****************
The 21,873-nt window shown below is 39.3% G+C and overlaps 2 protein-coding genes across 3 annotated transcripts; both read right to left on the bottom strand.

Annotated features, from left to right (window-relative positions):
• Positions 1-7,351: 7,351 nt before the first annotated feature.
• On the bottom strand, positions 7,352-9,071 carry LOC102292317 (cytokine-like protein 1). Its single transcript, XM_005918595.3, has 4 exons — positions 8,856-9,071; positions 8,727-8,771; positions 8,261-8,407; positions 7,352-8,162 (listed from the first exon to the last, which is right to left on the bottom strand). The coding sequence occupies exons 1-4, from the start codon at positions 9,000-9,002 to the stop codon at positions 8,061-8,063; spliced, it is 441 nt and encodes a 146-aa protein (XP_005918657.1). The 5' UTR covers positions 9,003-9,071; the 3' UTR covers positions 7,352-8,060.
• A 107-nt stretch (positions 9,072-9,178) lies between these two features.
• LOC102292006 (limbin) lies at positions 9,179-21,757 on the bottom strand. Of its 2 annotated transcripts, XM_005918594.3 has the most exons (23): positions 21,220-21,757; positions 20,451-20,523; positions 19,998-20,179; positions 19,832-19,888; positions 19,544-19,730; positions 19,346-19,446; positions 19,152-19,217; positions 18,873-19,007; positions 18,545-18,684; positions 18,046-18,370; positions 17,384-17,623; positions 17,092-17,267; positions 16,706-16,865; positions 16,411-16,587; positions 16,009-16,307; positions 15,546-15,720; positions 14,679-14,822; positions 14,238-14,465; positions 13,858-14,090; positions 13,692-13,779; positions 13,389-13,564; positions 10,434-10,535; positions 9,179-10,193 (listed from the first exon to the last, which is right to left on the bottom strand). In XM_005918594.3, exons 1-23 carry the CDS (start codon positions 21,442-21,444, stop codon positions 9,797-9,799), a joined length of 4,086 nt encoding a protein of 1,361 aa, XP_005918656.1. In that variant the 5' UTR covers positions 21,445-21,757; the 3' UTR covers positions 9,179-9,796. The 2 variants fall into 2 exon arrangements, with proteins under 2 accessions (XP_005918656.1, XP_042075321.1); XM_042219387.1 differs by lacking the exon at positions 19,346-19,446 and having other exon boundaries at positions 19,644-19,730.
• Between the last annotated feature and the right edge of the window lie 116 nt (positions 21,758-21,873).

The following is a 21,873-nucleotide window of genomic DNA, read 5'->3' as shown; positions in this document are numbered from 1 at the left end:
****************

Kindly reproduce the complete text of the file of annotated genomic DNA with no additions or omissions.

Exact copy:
The 21,873-nt window shown below is 39.3% G+C and overlaps 2 protein-coding genes across 3 annotated transcripts; both read right to left on the bottom strand.

Annotated features, from left to right (window-relative positions):
• Positions 1-7,351: 7,351 nt before the first annotated feature.
• On the bottom strand, positions 7,352-9,071 carry LOC102292317 (cytokine-like protein 1). Its single transcript, XM_005918595.3, has 4 exons — positions 8,856-9,071; positions 8,727-8,771; positions 8,261-8,407; positions 7,352-8,162 (listed from the first exon to the last, which is right to left on the bottom strand). The coding sequence occupies exons 1-4, from the start codon at positions 9,000-9,002 to the stop codon at positions 8,061-8,063; spliced, it is 441 nt and encodes a 146-aa protein (XP_005918657.1). The 5' UTR covers positions 9,003-9,071; the 3' UTR covers positions 7,352-8,060.
• A 107-nt stretch (positions 9,072-9,178) lies between these two features.
• LOC102292006 (limbin) lies at positions 9,179-21,757 on the bottom strand. Of its 2 annotated transcripts, XM_005918594.3 has the most exons (23): positions 21,220-21,757; positions 20,451-20,523; positions 19,998-20,179; positions 19,832-19,888; positions 19,544-19,730; positions 19,346-19,446; positions 19,152-19,217; positions 18,873-19,007; positions 18,545-18,684; positions 18,046-18,370; positions 17,384-17,623; positions 17,092-17,267; positions 16,706-16,865; positions 16,411-16,587; positions 16,009-16,307; positions 15,546-15,720; positions 14,679-14,822; positions 14,238-14,465; positions 13,858-14,090; positions 13,692-13,779; positions 13,389-13,564; positions 10,434-10,535; positions 9,179-10,193 (listed from the first exon to the last, which is right to left on the bottom strand). In XM_005918594.3, exons 1-23 carry the CDS (start codon positions 21,442-21,444, stop codon positions 9,797-9,799), a joined length of 4,086 nt encoding a protein of 1,361 aa, XP_005918656.1. In that variant the 5' UTR covers positions 21,445-21,757; the 3' UTR covers positions 9,179-9,796. The 2 variants fall into 2 exon arrangements, with proteins under 2 accessions (XP_005918656.1, XP_042075321.1); XM_042219387.1 differs by lacking the exon at positions 19,346-19,446 and having other exon boundaries at positions 19,644-19,730.
• Between the last annotated feature and the right edge of the window lie 116 nt (positions 21,758-21,873).

The following is a 21,873-nucleotide window of genomic DNA, read 5'->3' as shown; positions in this document are numbered from 1 at the left end: